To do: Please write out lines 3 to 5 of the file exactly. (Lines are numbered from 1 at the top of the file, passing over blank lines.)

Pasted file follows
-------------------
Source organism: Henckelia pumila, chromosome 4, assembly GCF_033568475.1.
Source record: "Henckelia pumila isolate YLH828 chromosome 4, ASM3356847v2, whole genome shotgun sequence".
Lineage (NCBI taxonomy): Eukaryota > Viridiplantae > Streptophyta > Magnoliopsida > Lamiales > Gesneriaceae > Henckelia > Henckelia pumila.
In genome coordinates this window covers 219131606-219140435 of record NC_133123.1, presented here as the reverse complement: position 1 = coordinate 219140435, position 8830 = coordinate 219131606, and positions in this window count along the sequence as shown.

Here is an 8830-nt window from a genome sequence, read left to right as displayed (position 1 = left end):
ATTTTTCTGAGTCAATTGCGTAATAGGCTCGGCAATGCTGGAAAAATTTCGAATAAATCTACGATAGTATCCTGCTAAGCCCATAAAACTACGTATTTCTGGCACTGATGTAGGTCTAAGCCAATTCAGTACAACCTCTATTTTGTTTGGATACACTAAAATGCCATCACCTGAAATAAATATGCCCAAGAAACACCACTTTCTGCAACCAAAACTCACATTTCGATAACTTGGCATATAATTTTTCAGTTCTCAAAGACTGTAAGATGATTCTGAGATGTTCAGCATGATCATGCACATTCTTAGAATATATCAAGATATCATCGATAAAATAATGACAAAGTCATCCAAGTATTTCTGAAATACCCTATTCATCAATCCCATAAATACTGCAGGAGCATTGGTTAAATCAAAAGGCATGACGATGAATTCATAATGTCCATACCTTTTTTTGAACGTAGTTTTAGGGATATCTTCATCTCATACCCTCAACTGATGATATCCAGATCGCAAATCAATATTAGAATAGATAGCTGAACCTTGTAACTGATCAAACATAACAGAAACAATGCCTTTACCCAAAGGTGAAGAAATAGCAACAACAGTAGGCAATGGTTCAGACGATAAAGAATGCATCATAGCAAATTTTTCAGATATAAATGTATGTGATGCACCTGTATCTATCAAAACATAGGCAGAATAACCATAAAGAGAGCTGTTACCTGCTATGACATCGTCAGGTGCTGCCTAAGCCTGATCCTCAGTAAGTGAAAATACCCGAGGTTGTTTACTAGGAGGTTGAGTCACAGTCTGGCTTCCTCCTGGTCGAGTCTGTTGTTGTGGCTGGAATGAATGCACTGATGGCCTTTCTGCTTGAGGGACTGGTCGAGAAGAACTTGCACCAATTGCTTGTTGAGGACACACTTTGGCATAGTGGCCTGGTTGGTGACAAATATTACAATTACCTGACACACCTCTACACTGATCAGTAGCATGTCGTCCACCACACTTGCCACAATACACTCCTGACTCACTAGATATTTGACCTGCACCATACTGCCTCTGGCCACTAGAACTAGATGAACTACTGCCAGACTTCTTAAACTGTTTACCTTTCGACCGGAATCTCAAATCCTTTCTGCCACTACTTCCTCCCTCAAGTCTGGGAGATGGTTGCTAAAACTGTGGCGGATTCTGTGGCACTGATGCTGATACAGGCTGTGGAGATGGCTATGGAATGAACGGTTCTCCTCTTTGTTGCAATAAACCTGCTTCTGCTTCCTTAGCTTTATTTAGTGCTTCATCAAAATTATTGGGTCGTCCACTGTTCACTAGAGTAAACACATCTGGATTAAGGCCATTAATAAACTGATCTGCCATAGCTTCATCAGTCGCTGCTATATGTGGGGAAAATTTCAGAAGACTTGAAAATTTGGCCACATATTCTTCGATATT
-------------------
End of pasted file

Lineage (NCBI taxonomy): Eukaryota > Viridiplantae > Streptophyta > Magnoliopsida > Lamiales > Gesneriaceae > Henckelia > Henckelia pumila.
In genome coordinates this window covers 219131606-219140435 of record NC_133123.1, presented here as the reverse complement: position 1 = coordinate 219140435, position 8830 = coordinate 219131606, and positions in this window count along the sequence as shown.

Here is an 8830-nt window from a genome sequence, read left to right as displayed (position 1 = left end):